That doesn’t mean you can sit back idly. Someone searching for employment should pursue the online application process and follow up an interview with a thank you email. Or in the writing world – send out perfected queries and submit to contests and anthologies.

Along with all that, you should reach out to other people in the business. Here are the ways I’ve done this – AND the byproduct for my “career.”

Following Blogs

I started my own blog as a college assignment four years ago. Since then, it has left the “free” WordPress site and migrated to my author website. It still doesn’t generate as much traffic as I need for my “discoverability.”

However, networking isn’t about people following MY blog. It’s about me following them. And I don’t do it just so I can ask for favors later (ugh! Using people: still out of fashion in this new era).

I follow writer advice blogs: Kristen Lamb, Jami Gold and Writer’s Helping Writers. I follow blogs of other indie authors: J. Keller Ford and Jennifer M. Eaton. I read their posts, comment when I have something to add, and share their content when I find it unusually valuable.

How has this network helped me?

Kristen Lamb critiqued a piece of flash fiction for me – just because she understood a new writer’s struggle to find good advice. I won a partial developmental edit from Jami Gold that took a story I was proud of to a deeper level.

The truth is, I have found helpful advice on these blogs and connected with the women behind these blogs in ways I never expected.

Connecting on Social Media

I am a late bloomer. I came to Facebook when it was no longer the edgy, fashionable thing to do.

The only reason I even signed up for Facebook, Twitter or Pinterest was because I trusted Social Media Jedi Kristen Lamb. If you’re trying to build an author platform, I highly recommend her book Rise of the Machines: Human Authors in a Digital Age.

It was on Facebook that I met J. Keller Ford (and began to follow her blog). She published a few short stories. I followed her publishers’ pages and shared interesting posts.

Thanks to my connection with J. Keller Ford, I found the submissions page to Roane Publishing, where my first short story was accepted to an anthology.

If I hadn’t been following her, I never would have discovered this small New York publishing company. Further, she is the one who shared her online critique group with me.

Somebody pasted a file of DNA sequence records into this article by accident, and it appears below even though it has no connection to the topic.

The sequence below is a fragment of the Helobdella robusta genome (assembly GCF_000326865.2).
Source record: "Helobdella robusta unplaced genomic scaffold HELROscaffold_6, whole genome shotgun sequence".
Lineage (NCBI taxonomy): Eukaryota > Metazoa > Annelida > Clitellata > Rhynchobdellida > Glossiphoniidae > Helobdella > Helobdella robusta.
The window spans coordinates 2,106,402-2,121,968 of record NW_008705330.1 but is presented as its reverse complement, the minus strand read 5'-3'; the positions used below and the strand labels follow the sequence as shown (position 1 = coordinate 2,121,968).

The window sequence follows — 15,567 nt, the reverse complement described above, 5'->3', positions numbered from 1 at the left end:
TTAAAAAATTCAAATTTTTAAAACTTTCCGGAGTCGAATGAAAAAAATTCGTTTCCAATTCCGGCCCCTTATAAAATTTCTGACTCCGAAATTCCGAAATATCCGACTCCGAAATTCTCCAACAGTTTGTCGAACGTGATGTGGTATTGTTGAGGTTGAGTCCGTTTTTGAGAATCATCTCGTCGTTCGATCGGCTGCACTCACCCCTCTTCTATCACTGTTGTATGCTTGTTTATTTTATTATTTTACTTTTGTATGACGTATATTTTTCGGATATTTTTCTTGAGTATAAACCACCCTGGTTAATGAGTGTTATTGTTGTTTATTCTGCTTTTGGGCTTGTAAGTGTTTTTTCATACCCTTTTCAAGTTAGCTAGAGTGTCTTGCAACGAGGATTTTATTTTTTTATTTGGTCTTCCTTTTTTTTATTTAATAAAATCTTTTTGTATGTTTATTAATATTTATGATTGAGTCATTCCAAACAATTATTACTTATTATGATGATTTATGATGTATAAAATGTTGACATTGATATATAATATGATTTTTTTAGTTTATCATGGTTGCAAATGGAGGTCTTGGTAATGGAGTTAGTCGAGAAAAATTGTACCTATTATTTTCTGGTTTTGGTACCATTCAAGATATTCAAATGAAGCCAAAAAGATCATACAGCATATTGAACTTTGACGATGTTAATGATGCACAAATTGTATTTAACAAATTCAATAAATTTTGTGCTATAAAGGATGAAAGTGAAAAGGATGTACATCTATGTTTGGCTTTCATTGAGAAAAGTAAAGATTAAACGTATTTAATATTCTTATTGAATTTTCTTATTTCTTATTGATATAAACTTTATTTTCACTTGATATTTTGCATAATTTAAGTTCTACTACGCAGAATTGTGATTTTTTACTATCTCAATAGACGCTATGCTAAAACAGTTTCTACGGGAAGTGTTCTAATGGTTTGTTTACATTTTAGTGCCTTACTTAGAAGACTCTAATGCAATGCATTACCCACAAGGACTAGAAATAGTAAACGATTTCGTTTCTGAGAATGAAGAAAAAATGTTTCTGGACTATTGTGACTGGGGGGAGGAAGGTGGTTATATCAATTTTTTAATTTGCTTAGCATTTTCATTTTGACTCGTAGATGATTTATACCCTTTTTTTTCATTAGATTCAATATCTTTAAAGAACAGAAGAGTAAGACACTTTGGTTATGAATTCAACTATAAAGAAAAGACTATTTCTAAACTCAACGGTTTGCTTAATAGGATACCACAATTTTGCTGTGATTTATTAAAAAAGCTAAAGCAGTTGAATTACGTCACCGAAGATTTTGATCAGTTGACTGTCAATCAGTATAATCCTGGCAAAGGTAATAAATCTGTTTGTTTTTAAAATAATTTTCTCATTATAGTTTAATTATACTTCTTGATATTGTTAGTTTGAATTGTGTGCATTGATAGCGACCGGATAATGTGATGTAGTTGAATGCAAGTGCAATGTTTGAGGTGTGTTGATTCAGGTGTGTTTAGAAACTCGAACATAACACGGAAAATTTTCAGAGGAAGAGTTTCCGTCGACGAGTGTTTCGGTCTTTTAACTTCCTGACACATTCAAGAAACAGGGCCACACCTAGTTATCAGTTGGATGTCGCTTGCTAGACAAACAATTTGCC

In fact, once I become a best-selling author, Jenny and I are taking a tour of castles in Germany. We’ve never met face-to-face, but I owe her a good deal in the scope of my confidence as a writer.

Joining a Critique Group

I’m leery of critique groups because I’ve been a member of a few. I wrote critiques like crazy. Read everyone’s stuff and offered advice about everything from word choice to character arc. In return?

“Too much telling. Show more.” No examples. Or they gave me a rewritten passage that was nearly identical and doesn’t feel any more like showing than what I wrote.

However, after I helped J. Keller Ford with an opening to her second novel in a three-book deal (I know! Crazy that a published author thought I had anything to offer her manuscript), she recommended me to a critique group in Scribophile.

It was here that I was offered some advice by Jennifer M. Eaton. When I rewrote my short story using her feedback, it was accepted to a short story anthology by a larger independent press.

Additionally, I meet monthly with a local group of writers. Several of them are independently published. We are regularly encouraged by a local published author (sci-fi novels and short stories).

We don’t do formal critiques. At first, I wasn’t sure about that. Everyone is welcome to read for five minutes and request specific feedback. Then we use various writing prompts to free write and share that writing for the second hour of the meeting.

This group helped me streamline the opening of the first short story I had published. One of the writing prompts helped me generate the opening for another short story I submitted. (It wasn’t accepted, but it turned into a marketable story.)

Paying it Forward

I’ve met with a local author a few times. Mostly, he has offered me advice about my next steps. I have hopes that he may help me with synopsis writing or perfecting queries in the future.

Other writers helped him, and he believes in paying that kindness forward. Without the encouragement (and introduction to an editor and agent) he received, he believes he would still be a moonlight writer. Rather than an award-winning short story author with a five book deal from Tor.

He’s the one who connected me with another local writer. She’s a humorist pursuing nonfiction writing. Now.

I invited her to Willamette Writer’s Conference last year because I didn’t want to go alone. Since then, she’s critiqued opening pages for me and offered me advice when I bounced ideas off her. She constructively criticized my website, helping me identify how to make it cleaner and easier to navigate.

Conversely, I’ve pointed her toward some of the writing resources that have helped me improve. I’ve asked her questions when she threw ideas toward me that set her on paths that have led her to paying work.